The Replacements were Paul Westerberg, Bob Stinson, Tommy Stinson, and Chris Mars. All from Minneapolis. Author Bob Mehr spent 10 years working on the book that tells their entire story. Mehr immerses you in their world, allowing the reader to be a fly on the wall in their wild journey through the Midwest and beyond.
Bob and Tommy Stinson were half brothers who grew up in a climate of abuse and alcoholism. On the path to juvenile delinquency, they found purpose in music. Paul Westerberg came from a more stable background, finding music to be salve for the repression of the Midwest. Tommy was only 13 when he started playing bass for the band, his brother Bob was the unpredictable lead guitarist. Westerberg wrote his own material and honed a charismatic stage presence, confrontational, but never boring. Chris Mars was the drummer, always a bit more restrained than his band mates (except when he sometimes appeared as his crazed alter ego Pappy the Clown).
The Replacements emerged out of punk and their early performance style was anarchic, but their influences were far more varied than most punk bands, something that made it difficult to put them in a box. It's as if the Beatles began their recording career during the Hamburg days. Above all, alcohol fueled their stage presence. Some nights they were brilliant, other nights they could barely stand as they played.
Always a critical darling, the Replacements never managed to hit the massive popularity that always seemed to be within their reach. While all their albums are excellent their string of records from 1983-1987 included Hootenanny, Let it Be, Tim, and, Pleased to Meet Me all represent the best of 1980s alternative rock. They refused to make videos until the end of their run and had habit of sabotaging themselves at key moments. A 1986 appearance on Saturday Night Live was marred by their drunken backstage behavior, trashing dressing rooms and saying the "F" word during their performance. In 1988 they opened for Tom Petty and the Heartbreakers and failed to connect with stadium crowds so they began to parody Petty who they found to be a bore (Petty made 250 grand a show, while the Mats made a mere fraction of that amount)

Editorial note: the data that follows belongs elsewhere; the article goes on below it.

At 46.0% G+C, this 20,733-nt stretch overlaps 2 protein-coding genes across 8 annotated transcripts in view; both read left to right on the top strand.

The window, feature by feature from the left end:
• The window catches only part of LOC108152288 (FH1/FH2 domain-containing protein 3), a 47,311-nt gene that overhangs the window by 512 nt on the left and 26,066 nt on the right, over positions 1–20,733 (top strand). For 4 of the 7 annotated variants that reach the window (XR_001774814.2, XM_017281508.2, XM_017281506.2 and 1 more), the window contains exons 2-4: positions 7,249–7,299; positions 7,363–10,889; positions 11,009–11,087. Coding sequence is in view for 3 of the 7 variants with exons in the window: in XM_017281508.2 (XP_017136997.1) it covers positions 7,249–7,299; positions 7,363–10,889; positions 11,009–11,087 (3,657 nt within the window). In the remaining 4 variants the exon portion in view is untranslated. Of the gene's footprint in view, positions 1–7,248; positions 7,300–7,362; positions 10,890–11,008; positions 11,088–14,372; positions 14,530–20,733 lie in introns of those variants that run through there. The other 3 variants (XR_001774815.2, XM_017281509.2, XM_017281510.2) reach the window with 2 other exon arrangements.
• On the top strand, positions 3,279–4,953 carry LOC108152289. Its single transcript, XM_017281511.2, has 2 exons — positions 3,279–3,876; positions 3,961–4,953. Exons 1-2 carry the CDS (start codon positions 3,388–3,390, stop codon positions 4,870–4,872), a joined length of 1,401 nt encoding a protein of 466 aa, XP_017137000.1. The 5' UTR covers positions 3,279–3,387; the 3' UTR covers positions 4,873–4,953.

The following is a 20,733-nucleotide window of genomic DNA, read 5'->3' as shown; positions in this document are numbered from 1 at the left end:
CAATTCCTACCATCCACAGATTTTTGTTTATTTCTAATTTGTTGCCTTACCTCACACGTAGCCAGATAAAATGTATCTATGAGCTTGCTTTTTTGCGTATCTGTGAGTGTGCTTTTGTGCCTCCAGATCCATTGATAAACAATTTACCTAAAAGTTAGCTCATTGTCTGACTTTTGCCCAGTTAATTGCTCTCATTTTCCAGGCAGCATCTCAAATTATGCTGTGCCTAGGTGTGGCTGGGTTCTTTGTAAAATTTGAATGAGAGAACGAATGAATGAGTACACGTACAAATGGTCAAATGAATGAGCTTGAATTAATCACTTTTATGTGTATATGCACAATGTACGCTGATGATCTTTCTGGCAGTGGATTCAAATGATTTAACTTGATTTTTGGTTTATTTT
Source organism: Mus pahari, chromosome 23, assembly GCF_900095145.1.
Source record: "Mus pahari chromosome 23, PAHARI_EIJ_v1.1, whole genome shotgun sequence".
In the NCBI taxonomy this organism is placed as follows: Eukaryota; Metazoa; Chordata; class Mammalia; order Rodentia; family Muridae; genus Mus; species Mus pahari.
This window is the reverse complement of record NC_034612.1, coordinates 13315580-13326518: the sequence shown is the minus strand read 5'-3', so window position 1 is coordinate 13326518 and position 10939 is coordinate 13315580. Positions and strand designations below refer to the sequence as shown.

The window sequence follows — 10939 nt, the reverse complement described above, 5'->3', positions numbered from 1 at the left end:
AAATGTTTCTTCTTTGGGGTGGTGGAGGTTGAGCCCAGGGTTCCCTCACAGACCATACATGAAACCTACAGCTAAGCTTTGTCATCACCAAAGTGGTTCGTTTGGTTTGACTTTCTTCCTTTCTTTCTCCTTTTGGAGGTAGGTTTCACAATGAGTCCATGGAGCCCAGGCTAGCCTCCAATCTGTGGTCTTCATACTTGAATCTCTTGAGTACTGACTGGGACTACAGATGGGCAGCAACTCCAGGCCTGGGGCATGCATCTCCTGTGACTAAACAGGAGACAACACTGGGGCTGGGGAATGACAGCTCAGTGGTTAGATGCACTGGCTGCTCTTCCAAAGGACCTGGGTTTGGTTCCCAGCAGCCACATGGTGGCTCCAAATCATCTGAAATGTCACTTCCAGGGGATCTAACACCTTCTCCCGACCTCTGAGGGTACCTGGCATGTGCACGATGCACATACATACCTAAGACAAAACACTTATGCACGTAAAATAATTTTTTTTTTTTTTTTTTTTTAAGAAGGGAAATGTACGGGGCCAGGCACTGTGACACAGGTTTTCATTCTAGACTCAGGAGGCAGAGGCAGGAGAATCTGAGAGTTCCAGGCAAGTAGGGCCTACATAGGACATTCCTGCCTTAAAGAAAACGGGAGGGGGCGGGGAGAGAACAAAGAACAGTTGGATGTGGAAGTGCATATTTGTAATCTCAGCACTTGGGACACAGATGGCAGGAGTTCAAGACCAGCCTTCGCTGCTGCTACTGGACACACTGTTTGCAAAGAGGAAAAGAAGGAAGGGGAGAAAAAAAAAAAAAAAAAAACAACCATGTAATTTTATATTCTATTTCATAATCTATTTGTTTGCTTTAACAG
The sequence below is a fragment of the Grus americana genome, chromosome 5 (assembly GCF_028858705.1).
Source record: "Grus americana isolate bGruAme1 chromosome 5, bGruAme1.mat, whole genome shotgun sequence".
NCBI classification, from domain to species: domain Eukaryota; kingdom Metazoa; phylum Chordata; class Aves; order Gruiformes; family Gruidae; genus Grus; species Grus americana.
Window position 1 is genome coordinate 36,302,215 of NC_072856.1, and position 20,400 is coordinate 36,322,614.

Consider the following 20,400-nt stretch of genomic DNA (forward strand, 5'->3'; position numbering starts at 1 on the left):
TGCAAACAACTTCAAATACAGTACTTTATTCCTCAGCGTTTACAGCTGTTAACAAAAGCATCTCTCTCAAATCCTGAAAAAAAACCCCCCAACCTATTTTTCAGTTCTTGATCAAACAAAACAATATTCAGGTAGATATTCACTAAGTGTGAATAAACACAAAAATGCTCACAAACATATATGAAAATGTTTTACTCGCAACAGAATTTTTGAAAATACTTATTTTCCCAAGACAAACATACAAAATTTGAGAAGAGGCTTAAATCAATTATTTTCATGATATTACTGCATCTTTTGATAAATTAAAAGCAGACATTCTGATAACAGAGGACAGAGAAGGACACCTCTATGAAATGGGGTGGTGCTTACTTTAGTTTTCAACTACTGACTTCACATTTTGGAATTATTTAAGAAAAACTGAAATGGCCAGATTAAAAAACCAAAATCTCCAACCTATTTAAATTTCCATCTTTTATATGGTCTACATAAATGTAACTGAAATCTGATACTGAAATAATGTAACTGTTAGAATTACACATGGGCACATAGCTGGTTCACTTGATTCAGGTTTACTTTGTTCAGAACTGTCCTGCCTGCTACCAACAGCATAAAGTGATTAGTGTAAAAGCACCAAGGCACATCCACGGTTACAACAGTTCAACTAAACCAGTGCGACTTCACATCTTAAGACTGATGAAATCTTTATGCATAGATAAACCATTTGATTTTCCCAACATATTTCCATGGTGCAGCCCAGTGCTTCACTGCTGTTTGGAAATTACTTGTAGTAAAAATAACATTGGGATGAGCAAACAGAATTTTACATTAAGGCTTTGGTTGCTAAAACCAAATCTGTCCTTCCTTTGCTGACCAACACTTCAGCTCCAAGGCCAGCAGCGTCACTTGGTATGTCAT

The band prided themselves on being great when they felt like it. If crowds were indifferent they got confrontational. Melancholy also followed the band, in 1986 they forced Bob out of the band due to his erratic behavior, replacing him with Slim Dunlap who proved a more calming presence. Bob passed away in 1995. The book opens with a heartbreaking account of his funeral, a scene that haunts the entire book.
The later albums were more polished and somewhat overproduced, made with the intention of recording a hit, the closest they came was the perfect power pop of "Achin' to Be." Things came apart slowly as they came to terms with their addictions and moved on. Many familiar faces make an appearance. REM is set up as their rival, the more successful counterpart of the 1980s alternative scene. Devoted fans included Tom Waits (their drunken adventures with Waits are another highlight) and Bob Dylan. They found a kindred soul in Alex Chilton, member of the legendary band Big Star, who served as a mentor to the Mats. Rumor had it their fellow Minnesotan Prince sometimes sneaked into their shows.
Trouble Boys is a hardscrabble tale of Midwest guys who went for it all and almost made it. Beautiful loser tales have an undeniable glory and luster and this book has it. Mehr never gets judgmental about their reckless and often dangerous behavior, it's miracle they all survived. But in between all the debauchery are genuine moments of humanity, desperation, and existential foolishness. And great music.